The reason is so that you associate that place in your mind with the work you are doing. It could be likened to creating a new folder in your mind which you can access on the exam day by simply picturing the place in which you revised.

This is much more suited for K-V learners though as opposed to K-A.

Tell people you live with you are studying

But don't ask people to hold you accountable to working. That's a sure fire way to feel guilty and increase your stress levels when they ask you.

Just make it known that you intend to study for X amount of time and to not expect any replies to texts, tweets, messages etc etc. It takes a little bit of pressure off!

Set goals

Kinaesthetic learners enjoy the feeling of movement, progression and achievement. So set yourself personal goals for each 10 minute break, e.g. If I study well until the hour mark I will get/do/enjoy ...

I will leave these up to your imagination but the list is endless. Use everything to your advantage: males in particular will find one thing particularly distracting ... and yet surprisingly rewarding if saved!

Favourite foods

This is a list of the foods I found helpful. Essentially anything you can frequently pick at that won't fill you up. I'm sure you have much better ones.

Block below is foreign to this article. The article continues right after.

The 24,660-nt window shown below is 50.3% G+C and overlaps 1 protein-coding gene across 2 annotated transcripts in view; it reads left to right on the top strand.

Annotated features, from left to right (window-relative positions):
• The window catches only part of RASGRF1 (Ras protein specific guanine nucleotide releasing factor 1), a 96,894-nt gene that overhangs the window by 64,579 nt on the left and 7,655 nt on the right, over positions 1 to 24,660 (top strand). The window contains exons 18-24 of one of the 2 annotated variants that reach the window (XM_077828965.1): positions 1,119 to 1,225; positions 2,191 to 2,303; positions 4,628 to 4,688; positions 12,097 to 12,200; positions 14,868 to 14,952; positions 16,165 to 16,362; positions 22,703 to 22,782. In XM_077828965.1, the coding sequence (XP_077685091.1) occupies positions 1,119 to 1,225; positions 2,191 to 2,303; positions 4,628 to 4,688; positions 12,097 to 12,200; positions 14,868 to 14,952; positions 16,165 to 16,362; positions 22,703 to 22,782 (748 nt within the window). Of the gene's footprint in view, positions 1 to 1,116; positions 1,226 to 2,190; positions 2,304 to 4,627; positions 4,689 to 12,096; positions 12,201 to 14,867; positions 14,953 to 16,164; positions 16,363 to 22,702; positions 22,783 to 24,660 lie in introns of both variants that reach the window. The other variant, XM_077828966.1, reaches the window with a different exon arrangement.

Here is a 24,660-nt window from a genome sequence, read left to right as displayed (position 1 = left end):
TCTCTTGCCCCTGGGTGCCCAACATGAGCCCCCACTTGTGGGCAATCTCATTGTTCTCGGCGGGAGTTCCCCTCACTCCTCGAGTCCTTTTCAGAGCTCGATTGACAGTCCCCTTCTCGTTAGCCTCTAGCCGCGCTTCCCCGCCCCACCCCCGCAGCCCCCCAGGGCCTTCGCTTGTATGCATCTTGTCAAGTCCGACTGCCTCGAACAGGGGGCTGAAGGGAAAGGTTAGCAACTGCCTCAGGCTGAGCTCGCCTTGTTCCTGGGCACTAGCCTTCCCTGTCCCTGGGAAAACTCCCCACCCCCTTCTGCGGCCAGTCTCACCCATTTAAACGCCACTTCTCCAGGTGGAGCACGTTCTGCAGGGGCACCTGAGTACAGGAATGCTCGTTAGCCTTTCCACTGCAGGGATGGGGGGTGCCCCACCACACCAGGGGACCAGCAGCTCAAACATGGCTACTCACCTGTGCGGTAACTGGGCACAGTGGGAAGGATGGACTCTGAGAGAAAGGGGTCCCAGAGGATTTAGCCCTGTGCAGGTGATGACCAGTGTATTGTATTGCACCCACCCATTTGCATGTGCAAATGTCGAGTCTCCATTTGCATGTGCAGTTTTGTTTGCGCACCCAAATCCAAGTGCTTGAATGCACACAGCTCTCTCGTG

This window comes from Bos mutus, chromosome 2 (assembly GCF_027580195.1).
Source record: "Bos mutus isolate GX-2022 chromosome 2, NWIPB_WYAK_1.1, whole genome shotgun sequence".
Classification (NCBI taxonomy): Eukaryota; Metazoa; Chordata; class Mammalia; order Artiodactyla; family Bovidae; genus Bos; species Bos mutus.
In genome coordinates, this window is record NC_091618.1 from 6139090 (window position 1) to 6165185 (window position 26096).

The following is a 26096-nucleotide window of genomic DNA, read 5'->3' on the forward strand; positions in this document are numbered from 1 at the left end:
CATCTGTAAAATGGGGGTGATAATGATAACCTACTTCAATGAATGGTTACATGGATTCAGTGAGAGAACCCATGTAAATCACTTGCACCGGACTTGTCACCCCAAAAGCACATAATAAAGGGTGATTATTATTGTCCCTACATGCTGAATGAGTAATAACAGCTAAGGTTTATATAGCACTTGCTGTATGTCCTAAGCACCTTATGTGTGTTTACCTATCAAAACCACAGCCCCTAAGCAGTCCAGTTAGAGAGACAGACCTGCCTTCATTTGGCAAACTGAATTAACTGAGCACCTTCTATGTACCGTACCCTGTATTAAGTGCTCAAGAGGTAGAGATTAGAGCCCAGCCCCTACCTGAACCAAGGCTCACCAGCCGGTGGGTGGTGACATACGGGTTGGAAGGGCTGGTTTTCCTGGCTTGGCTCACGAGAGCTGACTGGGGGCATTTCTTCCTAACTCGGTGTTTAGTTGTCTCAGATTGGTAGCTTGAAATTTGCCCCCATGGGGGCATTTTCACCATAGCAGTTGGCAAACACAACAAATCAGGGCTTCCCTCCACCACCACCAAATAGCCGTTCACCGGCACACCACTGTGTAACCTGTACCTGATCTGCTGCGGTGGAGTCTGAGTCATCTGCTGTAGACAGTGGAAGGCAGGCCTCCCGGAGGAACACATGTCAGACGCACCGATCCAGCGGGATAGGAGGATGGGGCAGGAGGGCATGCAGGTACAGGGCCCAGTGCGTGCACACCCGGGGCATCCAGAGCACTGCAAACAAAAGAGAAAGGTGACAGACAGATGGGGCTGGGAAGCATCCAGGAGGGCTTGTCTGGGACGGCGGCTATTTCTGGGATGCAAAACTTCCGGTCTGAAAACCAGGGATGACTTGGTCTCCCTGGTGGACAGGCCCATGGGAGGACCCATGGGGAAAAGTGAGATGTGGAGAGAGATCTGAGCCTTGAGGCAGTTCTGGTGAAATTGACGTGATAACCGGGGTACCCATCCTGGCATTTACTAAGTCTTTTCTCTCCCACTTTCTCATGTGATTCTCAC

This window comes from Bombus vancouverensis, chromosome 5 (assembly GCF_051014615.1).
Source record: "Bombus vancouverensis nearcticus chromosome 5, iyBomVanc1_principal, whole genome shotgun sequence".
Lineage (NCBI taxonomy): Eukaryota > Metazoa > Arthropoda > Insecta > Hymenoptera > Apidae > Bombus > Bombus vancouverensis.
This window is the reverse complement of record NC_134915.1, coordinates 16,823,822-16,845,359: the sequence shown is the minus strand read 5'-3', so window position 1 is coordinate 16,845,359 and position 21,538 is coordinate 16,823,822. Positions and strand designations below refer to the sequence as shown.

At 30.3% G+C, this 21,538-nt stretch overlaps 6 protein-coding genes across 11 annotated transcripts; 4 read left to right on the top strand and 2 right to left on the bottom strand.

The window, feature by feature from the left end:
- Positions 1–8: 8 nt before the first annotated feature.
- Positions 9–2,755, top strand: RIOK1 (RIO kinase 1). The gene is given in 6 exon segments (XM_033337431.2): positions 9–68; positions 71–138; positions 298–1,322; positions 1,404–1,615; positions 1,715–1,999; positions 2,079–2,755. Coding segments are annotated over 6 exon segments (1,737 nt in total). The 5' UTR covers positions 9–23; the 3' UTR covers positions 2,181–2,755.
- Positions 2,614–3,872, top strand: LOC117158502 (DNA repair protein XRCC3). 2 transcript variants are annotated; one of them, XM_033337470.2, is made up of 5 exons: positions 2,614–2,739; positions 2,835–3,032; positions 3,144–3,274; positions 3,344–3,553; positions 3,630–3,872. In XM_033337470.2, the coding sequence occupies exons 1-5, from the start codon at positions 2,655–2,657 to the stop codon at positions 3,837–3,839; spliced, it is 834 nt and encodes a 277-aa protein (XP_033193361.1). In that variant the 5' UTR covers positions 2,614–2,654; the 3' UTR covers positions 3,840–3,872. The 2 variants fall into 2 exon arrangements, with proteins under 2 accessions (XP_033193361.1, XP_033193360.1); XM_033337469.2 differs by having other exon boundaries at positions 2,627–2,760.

• Nuts, seeds, raisins
  • Chunks of chocolate. Not bars!
  • Small fruits e.g. dates, prunes, apricots, grapes
  • Carrots and other vegetables that can be eaten raw
  • Cereal bars
  • Protein, fats and starchy foods in the morning for slow release
  • Try to avoid high sugar which will give you spikes in blood sugar

Favourite drinks

Always have a glass of water on the go. If you don't like water add something to it but try to avoid drinking copious amounts of sugary fruit juices due to the sugar spikes!

Drink more frequently that you would normally as it will keep you alert and over time you will find yourself getting into a rhythm of needing the toilet during your breaks! Plus it's another way of making an essential task work in your favour!

Avoid high caffeine drinks and try to wean yourself off caffeine if you are somewhat of an addict. It may seem counter-cultural but the benefit in doing this is that caffeine will become your friend again e.g. when you use it, even a small amount will work effectively.

What else can I try?

If you are K-A you could try downloading the lectures as podcasts and then go for a walk on your own. Pause the recording and repeat something difficult back to yourself. Run it back and listen to a difficult part again.

Make good use of the highly intelligent friends you have who are good with language. Let them explain something to you succinctly.

Read things aloud ... sing them to yourself if you are brave.

Or K-V's you may also want to try the post-it note trick. Cover different parts of your house with post-it notes.

The idea is to make them appear when you least expect them e.g. toilet seat, inside the fridge, back of the door etc. This is an intensive method and may be too intense for most people as it prevents proper rest!

K-V's tend to thrive on colour codes. Use a different colour for either different topics or subjects, or as an indication to yourself how well you understand what you have written. It makes skim reading when cramming a breeze as you know how best to spend your time.

This article was taken from the University Student website 'The University Blogspot' and was written by Chris S Cox.